"With night vision goggles, that was the best thing they've done for us safety-wise. It takes the whole crew to get us on the ground," Smith said. The chopper is often off the ground within six to ten minutes of getting a call, depending on the weather.
Traci Lee is a flight nurse who is in her third year on a chopper. She had previous experience on fixed-wing medical transport aircraft. She said, "There is a lot more attention to detail from a crew aspect." Getting used to assisting the pilot with landing while also paying attention to a patient has been a change for her.
She said the ride for patients is very smooth in the chopper and the entire crew works to make sure the helicopter is properly equipped with all of the potential medical necessities prior to flight.
Flight paramedic Darren Vandegriff has been a paramedic for 17 years, the last five in the air. He recalled a serious wreck that he worked with Lee as one of the most critical cases he has handled since joining the helicopter transport team.
"We had to stand and wait 45 minutes for the patient to be extricated from the vehicle, so the stress level was really elevated," Vandegriff said. "We have a game plan, but we have to be able to deviate from that plan at any moment."
Vandegriff said transporting the cardiac patients can also be very challenging. He said they typically require very specific medications and must be treated in sync with each other and any other supportive devices. Each member of the crew undertakes at least 100 hours of continuing education training annually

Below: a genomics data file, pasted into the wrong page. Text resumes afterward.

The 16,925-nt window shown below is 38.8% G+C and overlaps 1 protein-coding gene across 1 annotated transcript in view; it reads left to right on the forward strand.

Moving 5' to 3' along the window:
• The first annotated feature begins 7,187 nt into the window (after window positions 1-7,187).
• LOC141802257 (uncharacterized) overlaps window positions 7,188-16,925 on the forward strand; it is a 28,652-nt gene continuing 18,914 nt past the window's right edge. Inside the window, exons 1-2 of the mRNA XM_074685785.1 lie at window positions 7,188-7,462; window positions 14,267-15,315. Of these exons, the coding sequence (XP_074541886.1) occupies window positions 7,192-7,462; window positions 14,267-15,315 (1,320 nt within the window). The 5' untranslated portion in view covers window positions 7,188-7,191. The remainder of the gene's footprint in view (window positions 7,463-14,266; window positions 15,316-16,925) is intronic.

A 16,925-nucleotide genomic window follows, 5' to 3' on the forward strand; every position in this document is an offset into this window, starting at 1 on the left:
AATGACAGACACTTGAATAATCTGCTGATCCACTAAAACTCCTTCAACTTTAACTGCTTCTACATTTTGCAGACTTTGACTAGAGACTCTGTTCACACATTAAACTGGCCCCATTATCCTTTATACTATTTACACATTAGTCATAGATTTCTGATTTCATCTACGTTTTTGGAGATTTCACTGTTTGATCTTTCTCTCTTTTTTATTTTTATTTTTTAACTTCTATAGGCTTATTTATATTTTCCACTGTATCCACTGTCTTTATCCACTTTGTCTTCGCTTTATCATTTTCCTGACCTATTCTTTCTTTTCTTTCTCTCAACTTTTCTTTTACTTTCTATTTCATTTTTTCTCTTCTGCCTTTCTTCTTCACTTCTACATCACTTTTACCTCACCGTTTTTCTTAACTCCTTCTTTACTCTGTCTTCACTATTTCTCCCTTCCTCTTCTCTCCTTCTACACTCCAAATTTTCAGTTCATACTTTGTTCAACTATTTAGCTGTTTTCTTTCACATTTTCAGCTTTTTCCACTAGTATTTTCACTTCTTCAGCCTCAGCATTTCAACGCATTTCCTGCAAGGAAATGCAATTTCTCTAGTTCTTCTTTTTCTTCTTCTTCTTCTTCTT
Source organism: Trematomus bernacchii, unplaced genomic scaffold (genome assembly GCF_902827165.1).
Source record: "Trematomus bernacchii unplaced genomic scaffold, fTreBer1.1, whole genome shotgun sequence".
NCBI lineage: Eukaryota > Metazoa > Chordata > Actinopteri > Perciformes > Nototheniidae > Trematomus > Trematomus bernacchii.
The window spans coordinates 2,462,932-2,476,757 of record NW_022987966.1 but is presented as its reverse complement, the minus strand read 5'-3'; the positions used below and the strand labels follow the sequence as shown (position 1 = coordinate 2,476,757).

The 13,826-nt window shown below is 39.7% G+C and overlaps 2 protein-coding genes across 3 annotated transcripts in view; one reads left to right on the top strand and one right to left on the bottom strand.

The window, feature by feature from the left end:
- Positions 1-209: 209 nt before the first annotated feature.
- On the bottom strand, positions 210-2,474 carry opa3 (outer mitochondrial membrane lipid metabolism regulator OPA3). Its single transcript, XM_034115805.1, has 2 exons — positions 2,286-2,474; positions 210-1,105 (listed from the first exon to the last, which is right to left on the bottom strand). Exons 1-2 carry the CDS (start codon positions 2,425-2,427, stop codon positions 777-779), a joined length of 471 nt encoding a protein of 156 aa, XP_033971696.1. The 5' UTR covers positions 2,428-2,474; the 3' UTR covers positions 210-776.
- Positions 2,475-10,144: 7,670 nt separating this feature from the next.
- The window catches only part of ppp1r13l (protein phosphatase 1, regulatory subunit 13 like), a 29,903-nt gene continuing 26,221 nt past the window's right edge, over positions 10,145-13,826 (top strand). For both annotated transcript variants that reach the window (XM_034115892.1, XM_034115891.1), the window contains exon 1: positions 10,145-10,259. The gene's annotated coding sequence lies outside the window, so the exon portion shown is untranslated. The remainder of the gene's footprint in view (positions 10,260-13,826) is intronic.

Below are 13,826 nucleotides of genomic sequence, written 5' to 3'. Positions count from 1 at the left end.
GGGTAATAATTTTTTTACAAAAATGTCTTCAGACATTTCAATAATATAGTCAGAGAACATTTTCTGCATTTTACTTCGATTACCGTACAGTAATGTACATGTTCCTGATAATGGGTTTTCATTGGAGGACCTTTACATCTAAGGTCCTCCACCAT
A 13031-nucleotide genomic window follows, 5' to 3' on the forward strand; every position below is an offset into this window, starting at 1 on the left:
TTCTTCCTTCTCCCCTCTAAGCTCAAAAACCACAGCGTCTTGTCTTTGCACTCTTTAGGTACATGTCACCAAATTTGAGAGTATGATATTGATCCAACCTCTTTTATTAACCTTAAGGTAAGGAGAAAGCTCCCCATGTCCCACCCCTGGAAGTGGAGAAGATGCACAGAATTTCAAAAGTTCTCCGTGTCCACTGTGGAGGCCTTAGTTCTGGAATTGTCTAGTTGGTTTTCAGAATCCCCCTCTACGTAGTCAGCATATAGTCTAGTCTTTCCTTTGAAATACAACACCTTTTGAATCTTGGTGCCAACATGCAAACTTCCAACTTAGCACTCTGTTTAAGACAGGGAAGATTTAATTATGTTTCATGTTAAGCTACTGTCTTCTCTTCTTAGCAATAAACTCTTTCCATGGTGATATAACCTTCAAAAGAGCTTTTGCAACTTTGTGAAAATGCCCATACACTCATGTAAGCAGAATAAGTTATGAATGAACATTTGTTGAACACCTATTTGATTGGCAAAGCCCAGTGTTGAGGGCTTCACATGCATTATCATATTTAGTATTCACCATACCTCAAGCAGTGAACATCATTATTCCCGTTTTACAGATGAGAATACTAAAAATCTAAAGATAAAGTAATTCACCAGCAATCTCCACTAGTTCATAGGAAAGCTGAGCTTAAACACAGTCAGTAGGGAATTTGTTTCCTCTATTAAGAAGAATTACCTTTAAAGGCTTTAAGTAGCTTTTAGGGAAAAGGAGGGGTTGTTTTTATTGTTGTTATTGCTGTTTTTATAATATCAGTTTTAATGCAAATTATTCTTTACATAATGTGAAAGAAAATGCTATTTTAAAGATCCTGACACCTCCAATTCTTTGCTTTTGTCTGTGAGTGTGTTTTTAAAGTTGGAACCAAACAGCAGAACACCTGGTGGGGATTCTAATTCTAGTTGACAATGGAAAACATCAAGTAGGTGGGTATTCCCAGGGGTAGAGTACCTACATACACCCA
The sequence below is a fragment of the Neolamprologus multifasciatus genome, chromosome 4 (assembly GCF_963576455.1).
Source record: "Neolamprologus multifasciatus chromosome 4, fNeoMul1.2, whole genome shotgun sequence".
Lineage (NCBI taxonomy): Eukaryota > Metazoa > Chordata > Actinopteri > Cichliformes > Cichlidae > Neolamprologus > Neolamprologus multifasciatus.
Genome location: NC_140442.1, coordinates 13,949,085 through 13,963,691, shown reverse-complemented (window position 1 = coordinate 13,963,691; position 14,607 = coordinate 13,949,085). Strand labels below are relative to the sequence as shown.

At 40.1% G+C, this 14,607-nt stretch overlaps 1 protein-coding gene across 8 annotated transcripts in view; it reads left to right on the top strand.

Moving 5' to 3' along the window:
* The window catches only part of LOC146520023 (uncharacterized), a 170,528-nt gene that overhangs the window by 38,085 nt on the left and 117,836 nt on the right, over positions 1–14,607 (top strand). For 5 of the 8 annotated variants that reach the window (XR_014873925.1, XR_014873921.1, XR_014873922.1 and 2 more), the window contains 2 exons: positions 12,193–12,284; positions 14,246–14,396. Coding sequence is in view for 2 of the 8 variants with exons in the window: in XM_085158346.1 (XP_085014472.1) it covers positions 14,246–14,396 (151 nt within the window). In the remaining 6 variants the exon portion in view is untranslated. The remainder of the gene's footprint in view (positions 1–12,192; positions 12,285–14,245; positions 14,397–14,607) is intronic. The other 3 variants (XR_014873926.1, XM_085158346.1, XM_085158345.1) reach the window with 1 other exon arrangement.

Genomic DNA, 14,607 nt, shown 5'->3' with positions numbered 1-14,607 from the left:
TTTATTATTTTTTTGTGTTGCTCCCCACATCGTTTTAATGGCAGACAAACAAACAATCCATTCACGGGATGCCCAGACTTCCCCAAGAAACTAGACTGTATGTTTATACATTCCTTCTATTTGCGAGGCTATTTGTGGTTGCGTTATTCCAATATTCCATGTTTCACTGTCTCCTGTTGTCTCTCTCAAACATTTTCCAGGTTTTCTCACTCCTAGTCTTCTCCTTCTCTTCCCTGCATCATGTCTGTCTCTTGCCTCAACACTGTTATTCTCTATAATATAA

"We want to expand the reaches of our partner hospital systems and bring hospital-level care to the field, and timely and efficient transport to specialized care that might not always be available in the communities we serve," Lindsay said.
Lindsay said the aircraft would be purchasing between $50,000 and $60,000 worth of fuel at Richard B. Russell Airport on an annual basis.
Air Methods has its own research department and is committed to evolving its clinical care, but takes even greater pride in its aftercare following a transport situation.
"We realize that when our services are needed its often the scariest time of someone's life. I can only imagine," Lindsay said to the full commission. "The last thing that we want is for those patients families to be concerned with anything to do with the bill or even insurance challenges after the fact."
"Air Methods assigns each patients a patient advocate to help them work through the billing process and to minimize the out-of-pocket costs," Lindsay said. The company also offers a unique membership program that allows an individual or family to pay an annual fee, which starts at $40 per year for someone who does have primary health insurance coverage. Covered family members enrolled in the program would not have to pay anything over and above the amount paid by insurance for a medically-necessary transport.